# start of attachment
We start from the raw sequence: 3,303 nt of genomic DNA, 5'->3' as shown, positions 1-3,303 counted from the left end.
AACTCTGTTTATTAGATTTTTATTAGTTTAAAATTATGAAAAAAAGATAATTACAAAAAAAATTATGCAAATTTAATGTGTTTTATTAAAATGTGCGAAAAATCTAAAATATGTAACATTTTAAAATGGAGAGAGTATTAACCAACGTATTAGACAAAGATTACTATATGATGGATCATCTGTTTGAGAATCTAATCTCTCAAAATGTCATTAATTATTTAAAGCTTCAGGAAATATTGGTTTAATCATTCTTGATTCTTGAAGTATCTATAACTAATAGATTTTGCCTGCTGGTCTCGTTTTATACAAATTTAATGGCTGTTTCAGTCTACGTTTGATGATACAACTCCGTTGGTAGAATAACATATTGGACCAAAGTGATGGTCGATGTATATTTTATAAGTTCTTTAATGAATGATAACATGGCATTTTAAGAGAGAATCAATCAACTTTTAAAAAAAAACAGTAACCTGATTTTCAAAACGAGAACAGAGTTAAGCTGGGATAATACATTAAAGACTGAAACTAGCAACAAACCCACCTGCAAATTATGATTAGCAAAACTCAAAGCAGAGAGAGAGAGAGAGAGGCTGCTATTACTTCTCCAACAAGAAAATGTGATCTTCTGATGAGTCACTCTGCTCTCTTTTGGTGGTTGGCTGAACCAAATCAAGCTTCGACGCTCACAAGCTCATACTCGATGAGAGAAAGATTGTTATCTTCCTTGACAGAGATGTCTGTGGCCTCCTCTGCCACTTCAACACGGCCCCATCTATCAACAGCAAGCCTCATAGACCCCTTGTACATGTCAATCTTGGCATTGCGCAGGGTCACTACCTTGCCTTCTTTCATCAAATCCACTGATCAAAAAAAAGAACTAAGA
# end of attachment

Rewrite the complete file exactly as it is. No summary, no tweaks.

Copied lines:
We start from the raw sequence: 3,303 nt of genomic DNA, 5'->3' as shown, positions 1-3,303 counted from the left end.
AACTCTGTTTATTAGATTTTTATTAGTTTAAAATTATGAAAAAAAGATAATTACAAAAAAAATTATGCAAATTTAATGTGTTTTATTAAAATGTGCGAAAAATCTAAAATATGTAACATTTTAAAATGGAGAGAGTATTAACCAACGTATTAGACAAAGATTACTATATGATGGATCATCTGTTTGAGAATCTAATCTCTCAAAATGTCATTAATTATTTAAAGCTTCAGGAAATATTGGTTTAATCATTCTTGATTCTTGAAGTATCTATAACTAATAGATTTTGCCTGCTGGTCTCGTTTTATACAAATTTAATGGCTGTTTCAGTCTACGTTTGATGATACAACTCCGTTGGTAGAATAACATATTGGACCAAAGTGATGGTCGATGTATATTTTATAAGTTCTTTAATGAATGATAACATGGCATTTTAAGAGAGAATCAATCAACTTTTAAAAAAAAACAGTAACCTGATTTTCAAAACGAGAACAGAGTTAAGCTGGGATAATACATTAAAGACTGAAACTAGCAACAAACCCACCTGCAAATTATGATTAGCAAAACTCAAAGCAGAGAGAGAGAGAGAGAGGCTGCTATTACTTCTCCAACAAGAAAATGTGATCTTCTGATGAGTCACTCTGCTCTCTTTTGGTGGTTGGCTGAACCAAATCAAGCTTCGACGCTCACAAGCTCATACTCGATGAGAGAAAGATTGTTATCTTCCTTGACAGAGATGTCTGTGGCCTCCTCTGCCACTTCAACACGGCCCCATCTATCAACAGCAAGCCTCATAGACCCCTTGTACATGTCAATCTTGGCATTGCGCAGGGTCACTACCTTGCCTTCTTTCATCAAATCCACTGATCAAAAAAAAGAACTAAGA